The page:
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2005 | 20 | 121-132

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The author's aim was to prove that the Liberian state, in spite of its long existence hardly overcame the five broad obstacles to state formation (discussed in the study) and that its eventual collapse was to a large extent a function of the inherent contradictions in its history. To attain successful statehood a state would have to confront five crises: of identity, of legitimacy, of penetration, of participation, and the crisis of distribution. Where a state is not able to overcome these obstacles, it may eventually collapse. The essential features of state collapse are: a paralysed and inoperative instrument for maintaining law and order, loss of legitimacy, inability to guarantee security for its people, loss of the state's power to confer a name on its people and give meaning to its social action, and loss of its role as a target of demands as it is no longer capable of providing supplies. Up to the 1890s, the Liberian state had been in existence for nearly 150 years. It was founded as a home for freed slaves from the USA and was never colonized by an European power. The declaration of Liberia's independence in 1847 should have provided an opportunity for the establishment of a common Liberian identity and the prevention of a fundamental social conflict. The 1947 Constitution ('We the people of the Republic of Liberia were originally the inhabitants of the United States of North America') confirmed the emergent segregated society. The citizenship was thus restricted to only those of the settler stock at the exclusion of the original inhabitants. Liberia was unable to effect any formal economic development policies in its first hundred years of statehood, in part because of the hostilities between the indigenes and the settlers. During Tubman's presidency (1944-71) two policies, the Open Door Policy and the Unification Policy were introduced. Tubman contributed towards the collapse of the Liberian state. In the 1970s Liberia faced serious problems: a declining economy, growing unemployment, a more politically conscious populace, and an unwieldy security apparatus. The political system was further weakened by ill-timed actions by the President Tolbert government. A military coup led by Samuel Doe in 1980 and a rebel incursion almost a decade later degenerated into a bloody seven-year civil war.The Liberia's case proves that longevity per se is no guarantee of successful statehood. Moreover, a long and personalized rule creates problems for successor regimes. Politics of exclusion, in which some groups within the state are deliberately favoured at the expense of others, carry its own seed of destruction. State collapse is also connected with the quality of leadership. Doe's regime was one of bad leadership because of his overambition for power and wealth as well as his style of governance.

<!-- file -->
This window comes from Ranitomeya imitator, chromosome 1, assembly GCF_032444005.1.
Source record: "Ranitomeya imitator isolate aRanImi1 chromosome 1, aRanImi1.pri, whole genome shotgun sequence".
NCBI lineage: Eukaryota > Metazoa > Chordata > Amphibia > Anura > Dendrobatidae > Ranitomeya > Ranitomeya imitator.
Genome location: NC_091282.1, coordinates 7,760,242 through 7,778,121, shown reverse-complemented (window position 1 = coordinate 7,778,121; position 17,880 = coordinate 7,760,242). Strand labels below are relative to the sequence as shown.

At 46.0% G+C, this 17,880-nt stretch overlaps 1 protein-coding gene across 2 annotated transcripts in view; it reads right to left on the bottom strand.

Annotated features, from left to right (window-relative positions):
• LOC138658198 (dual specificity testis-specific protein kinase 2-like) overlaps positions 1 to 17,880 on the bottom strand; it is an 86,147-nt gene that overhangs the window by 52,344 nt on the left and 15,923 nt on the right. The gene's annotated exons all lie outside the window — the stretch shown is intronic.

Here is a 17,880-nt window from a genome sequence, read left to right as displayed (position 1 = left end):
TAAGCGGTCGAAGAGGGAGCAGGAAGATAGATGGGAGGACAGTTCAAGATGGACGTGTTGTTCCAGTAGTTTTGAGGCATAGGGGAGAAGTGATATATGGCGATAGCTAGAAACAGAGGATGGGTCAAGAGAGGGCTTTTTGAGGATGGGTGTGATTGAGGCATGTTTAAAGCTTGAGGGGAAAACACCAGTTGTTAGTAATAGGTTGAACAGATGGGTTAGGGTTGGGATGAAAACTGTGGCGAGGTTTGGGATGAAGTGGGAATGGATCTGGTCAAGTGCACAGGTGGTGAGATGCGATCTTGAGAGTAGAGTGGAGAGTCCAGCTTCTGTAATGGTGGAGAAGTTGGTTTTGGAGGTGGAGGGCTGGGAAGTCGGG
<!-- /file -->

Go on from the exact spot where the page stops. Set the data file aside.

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  • K. D. Frempong, Department of Political Science, University of Ghana, Legon, Ghana


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